UH-V president resigns after no confidence vote
After serving as the eighth president of UH-Victoria for three years, Philip Castille resigned on Tuesday, effective immediately, due to the institution’s Faculty Senate vote of no confidence in his leadership, as reported by the Victoria Advocate.
Castille will rejoin the faculty as a tenured professor in UH-Victoria’s School of Arts and Sciences. In August, his annual salary of $300,000 will revert to $100,000.
In an email to faculty members last weekend, Castille called the vote “disappointing” and said voters represented a small percentage of the campus’ faculty. The Texas Tribune said Castille traced their concerns to changes planned by the UH System that may have been perceived by some to be threatening to the UH-V campus. Currently, UH-V offers many courses through the Sugar Land campus, where it generates a significant portion of its revenue.
“I understand the Faculty Senate’s frustration,” Castille said in his letter to the faculty preceding his resignation. “They have many unanswered questions about the UH-Sugar Land transition, and there are many details to work out.”
At the last Board of Regents meeting, President and Chancellor Renu Khator announced the Sugar Land Task Force’s recommendation that UH become the sole university offering classes at the Sugar Land campus and that the existing nursing courses from UH-Victoria be relocated to UH’s newly created Health Science Center.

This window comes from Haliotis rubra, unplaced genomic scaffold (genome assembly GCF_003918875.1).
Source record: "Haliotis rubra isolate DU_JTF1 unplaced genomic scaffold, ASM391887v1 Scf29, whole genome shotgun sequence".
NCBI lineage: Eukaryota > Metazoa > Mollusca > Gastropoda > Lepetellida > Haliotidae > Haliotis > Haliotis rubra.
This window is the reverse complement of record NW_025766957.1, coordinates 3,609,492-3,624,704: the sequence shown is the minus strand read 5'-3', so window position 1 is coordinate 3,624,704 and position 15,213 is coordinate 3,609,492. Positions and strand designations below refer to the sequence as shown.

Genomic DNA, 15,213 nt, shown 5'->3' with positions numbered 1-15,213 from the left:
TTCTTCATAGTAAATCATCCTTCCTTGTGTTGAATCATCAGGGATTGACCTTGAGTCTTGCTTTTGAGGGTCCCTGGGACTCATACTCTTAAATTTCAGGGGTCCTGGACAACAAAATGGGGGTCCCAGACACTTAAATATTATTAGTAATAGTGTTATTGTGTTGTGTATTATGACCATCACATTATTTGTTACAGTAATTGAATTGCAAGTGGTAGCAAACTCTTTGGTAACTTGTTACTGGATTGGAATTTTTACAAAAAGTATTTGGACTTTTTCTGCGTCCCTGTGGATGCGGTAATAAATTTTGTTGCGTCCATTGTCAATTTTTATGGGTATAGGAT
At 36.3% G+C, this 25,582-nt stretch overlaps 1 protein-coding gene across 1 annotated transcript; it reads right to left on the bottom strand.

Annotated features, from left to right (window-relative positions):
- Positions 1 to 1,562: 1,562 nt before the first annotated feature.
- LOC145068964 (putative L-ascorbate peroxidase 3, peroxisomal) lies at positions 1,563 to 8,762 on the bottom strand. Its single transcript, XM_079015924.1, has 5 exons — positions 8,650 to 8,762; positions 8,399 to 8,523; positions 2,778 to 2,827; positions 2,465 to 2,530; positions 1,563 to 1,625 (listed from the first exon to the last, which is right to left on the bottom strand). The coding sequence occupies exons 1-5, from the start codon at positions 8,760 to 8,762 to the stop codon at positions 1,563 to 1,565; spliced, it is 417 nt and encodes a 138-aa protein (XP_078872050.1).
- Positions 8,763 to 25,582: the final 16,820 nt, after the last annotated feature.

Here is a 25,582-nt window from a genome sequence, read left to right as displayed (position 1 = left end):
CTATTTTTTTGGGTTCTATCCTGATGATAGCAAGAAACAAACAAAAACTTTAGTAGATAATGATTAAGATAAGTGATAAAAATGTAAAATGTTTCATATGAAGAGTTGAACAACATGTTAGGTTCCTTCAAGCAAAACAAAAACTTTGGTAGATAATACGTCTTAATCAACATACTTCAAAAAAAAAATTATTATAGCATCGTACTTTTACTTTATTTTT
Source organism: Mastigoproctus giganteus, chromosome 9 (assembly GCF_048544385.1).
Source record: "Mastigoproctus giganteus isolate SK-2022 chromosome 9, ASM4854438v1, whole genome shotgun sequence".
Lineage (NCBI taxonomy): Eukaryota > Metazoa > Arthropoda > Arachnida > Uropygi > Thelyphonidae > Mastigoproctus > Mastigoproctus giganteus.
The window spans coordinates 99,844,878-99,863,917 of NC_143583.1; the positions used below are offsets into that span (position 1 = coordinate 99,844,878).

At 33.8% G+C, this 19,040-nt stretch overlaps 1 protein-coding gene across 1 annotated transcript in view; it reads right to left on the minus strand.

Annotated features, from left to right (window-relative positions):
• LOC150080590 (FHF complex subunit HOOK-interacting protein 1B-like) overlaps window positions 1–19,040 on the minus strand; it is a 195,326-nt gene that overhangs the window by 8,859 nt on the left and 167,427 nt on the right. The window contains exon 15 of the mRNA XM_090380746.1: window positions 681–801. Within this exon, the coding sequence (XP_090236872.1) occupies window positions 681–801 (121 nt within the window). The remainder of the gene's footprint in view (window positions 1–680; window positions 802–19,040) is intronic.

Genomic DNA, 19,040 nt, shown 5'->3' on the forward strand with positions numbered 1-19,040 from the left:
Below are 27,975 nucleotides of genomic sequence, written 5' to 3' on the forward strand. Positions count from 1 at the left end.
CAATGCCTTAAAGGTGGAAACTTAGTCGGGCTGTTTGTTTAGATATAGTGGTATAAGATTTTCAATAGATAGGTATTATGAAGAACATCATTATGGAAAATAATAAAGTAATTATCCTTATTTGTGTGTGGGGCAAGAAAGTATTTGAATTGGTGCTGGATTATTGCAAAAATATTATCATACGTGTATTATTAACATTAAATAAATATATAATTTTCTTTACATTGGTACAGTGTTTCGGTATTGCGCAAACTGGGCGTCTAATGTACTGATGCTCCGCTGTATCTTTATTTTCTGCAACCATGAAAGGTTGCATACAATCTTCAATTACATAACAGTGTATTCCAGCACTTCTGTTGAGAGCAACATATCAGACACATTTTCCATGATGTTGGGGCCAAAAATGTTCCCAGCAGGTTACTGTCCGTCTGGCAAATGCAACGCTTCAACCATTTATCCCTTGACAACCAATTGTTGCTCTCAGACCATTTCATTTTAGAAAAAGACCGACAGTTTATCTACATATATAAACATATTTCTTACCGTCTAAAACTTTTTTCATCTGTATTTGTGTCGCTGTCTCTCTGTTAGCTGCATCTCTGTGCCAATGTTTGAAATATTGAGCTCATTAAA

“The Board of Regents faces a tremendous responsibility in overseeing the progress and welfare of the entire UH System,” Khator said on the UH System website. “I believe their recent decisions reflect the wisdom and dedication they bring to that task.”
Khator has appointed Wayne Beran, the vice president for administration at UH-Victoria, as acting president. According to a UH press release, Khator plans to appoint an interim president and begin a search for a new president within the next two to three weeks. The new UH-V president will be determined by a joint effort of the Board of Regents, the chancellor and the search committee.
“Among the anticipated characteristics is a proven leader who can advance UH-V’s mission as a dynamic destination university in the Coastal Bend region of Texas that serves the educational needs, promotes the economic well-being and advances the quality of life for the University and community through teaching, research and service excellence,” said Richard Bonnin, executive director of media relations at UH.
Upon his arrival as president in 2011, Castille took up one of UH-V’s biggest challenges — expanding from an upper-division commuter university offering junior, senior and graduate courses into a full-fledged residential university admitting freshmen and sophomores. This ambitious process is often referred to as “downward expansion.”
Among the achievements of Castille’s first year as president was the creation of the “UH-V Guarantee,” a financial aid opportunity for qualifying underclassmen. Student recruitment was a focal point of his presidency, leading to rapid gains in freshman and sophomore enrollments and the opening of a second residence hall in Fall 2012.